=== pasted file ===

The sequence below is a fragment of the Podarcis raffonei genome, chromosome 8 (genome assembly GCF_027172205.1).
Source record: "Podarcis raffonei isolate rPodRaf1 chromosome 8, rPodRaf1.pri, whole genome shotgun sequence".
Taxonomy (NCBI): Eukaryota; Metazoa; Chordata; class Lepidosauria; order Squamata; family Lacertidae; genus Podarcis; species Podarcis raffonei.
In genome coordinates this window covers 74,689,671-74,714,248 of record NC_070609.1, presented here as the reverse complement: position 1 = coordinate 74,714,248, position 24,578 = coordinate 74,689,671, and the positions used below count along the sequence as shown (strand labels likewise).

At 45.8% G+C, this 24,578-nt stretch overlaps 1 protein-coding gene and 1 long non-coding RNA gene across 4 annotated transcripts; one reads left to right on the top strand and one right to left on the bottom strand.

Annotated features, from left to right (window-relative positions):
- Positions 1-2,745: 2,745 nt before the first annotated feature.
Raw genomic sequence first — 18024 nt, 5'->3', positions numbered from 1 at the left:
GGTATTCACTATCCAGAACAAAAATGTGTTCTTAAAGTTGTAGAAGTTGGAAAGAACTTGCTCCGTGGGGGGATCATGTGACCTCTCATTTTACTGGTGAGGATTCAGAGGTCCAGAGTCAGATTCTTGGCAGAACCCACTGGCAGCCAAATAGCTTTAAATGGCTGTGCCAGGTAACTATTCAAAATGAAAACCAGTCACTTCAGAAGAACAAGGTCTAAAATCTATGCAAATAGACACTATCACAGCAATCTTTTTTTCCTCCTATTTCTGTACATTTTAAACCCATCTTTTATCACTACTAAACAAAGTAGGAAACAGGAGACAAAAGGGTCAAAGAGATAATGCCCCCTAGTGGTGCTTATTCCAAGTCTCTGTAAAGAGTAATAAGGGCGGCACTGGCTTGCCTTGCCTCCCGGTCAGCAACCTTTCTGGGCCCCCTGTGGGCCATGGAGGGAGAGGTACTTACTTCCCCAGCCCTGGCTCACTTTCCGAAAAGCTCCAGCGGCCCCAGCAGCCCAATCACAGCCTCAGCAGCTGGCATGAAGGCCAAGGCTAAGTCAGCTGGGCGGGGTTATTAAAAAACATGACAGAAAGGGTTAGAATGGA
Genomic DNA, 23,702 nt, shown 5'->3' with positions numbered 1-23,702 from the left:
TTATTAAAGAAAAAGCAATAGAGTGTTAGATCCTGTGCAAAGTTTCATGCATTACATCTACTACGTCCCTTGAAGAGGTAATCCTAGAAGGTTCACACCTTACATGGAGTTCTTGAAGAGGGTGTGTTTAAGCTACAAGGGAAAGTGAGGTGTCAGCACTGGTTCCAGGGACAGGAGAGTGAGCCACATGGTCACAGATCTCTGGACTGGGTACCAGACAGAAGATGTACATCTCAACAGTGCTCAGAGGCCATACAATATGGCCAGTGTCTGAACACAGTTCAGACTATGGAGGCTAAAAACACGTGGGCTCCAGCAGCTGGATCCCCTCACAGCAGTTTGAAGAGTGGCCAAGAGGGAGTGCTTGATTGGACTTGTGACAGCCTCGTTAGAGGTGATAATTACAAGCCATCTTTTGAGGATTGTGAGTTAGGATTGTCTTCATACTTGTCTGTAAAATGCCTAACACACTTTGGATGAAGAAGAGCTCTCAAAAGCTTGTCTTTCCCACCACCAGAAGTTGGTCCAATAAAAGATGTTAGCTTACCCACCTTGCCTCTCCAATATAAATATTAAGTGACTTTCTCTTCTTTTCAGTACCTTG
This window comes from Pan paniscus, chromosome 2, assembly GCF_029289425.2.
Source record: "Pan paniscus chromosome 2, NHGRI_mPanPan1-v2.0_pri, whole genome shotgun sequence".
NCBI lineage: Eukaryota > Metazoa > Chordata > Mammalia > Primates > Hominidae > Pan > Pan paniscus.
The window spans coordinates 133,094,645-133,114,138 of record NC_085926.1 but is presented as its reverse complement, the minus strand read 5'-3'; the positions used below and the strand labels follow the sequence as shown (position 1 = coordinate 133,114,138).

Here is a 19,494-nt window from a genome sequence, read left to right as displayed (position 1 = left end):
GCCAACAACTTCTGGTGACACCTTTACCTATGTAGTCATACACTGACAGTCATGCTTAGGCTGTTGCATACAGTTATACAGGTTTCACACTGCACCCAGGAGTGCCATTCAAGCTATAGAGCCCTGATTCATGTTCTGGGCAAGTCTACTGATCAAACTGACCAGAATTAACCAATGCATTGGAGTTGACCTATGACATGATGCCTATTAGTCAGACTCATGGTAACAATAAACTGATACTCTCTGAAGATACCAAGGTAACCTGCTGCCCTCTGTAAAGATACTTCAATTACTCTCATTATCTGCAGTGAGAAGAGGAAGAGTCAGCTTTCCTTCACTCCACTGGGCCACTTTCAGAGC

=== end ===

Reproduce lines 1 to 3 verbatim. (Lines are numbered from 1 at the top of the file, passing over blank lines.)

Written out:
The sequence below is a fragment of the Podarcis raffonei genome, chromosome 8 (genome assembly GCF_027172205.1).
Source record: "Podarcis raffonei isolate rPodRaf1 chromosome 8, rPodRaf1.pri, whole genome shotgun sequence".
Taxonomy (NCBI): Eukaryota; Metazoa; Chordata; class Lepidosauria; order Squamata; family Lacertidae; genus Podarcis; species Podarcis raffonei.